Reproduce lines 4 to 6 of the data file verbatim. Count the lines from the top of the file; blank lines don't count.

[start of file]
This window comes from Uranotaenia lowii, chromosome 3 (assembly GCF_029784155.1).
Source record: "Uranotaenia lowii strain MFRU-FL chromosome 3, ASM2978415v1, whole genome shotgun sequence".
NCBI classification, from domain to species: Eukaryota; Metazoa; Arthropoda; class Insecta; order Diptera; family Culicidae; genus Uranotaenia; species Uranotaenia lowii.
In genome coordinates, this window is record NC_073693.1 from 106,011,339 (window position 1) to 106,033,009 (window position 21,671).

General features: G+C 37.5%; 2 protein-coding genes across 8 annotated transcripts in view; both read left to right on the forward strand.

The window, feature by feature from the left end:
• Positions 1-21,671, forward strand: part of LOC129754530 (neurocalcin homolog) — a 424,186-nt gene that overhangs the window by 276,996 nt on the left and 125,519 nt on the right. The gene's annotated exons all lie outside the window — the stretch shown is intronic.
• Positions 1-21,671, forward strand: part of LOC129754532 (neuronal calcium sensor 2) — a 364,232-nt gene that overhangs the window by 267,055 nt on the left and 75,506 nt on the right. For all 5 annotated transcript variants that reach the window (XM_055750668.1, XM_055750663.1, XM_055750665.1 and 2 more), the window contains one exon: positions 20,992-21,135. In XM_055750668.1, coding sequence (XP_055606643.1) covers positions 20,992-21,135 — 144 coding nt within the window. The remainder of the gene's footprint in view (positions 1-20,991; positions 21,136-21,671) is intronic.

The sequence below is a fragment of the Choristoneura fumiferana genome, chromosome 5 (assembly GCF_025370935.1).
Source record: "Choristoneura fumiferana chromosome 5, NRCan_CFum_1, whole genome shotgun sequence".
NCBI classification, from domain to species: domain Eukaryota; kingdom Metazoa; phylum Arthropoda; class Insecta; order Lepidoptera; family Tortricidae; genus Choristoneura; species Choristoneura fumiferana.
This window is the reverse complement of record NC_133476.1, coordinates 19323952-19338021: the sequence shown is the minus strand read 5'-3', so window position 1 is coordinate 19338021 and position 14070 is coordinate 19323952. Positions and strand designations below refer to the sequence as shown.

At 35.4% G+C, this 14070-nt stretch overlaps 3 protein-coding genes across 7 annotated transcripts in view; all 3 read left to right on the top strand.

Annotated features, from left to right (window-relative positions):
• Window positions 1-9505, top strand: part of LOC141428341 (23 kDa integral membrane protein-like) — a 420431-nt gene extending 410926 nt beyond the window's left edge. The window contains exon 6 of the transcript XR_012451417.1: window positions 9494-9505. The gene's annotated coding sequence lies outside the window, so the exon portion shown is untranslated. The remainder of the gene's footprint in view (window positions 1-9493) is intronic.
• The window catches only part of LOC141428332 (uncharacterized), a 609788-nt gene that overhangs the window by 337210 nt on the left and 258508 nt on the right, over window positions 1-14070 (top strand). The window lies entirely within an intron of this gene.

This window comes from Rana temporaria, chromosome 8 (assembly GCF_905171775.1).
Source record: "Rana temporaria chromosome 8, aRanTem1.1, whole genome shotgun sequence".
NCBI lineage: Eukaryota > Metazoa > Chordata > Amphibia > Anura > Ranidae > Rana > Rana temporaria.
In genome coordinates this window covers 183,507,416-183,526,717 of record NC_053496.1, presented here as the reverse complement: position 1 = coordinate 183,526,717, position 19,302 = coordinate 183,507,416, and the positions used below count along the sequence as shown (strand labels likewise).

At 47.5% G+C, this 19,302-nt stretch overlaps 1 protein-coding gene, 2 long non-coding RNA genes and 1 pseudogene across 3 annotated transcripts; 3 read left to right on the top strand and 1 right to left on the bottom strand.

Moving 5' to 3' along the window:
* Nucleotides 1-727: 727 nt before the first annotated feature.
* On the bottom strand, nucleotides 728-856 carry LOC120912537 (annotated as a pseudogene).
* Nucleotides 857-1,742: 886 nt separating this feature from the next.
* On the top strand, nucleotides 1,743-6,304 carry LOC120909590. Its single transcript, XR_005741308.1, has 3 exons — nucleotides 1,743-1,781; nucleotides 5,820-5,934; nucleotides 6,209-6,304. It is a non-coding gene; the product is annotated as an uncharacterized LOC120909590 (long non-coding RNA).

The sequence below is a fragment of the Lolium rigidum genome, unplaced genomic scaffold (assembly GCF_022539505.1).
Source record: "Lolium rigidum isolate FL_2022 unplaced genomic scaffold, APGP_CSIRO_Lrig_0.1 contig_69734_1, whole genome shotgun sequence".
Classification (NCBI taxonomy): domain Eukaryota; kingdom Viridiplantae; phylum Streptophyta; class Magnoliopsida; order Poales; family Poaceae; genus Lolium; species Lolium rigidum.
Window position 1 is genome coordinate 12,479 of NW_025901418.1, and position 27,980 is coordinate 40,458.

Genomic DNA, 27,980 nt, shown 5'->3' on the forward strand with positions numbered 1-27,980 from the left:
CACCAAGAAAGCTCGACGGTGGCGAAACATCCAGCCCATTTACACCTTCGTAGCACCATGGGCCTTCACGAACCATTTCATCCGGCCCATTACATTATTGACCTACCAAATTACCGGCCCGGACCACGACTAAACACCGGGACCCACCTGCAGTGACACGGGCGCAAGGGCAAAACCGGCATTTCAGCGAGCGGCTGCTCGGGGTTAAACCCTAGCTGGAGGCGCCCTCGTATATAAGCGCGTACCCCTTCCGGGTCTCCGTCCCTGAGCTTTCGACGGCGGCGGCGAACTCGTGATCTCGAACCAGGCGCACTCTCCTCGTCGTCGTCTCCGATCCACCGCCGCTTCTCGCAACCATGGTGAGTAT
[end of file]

In genome coordinates, this window is record NC_073693.1 from 106,011,339 (window position 1) to 106,033,009 (window position 21,671).

General features: G+C 37.5%; 2 protein-coding genes across 8 annotated transcripts in view; both read left to right on the forward strand.

The window, feature by feature from the left end: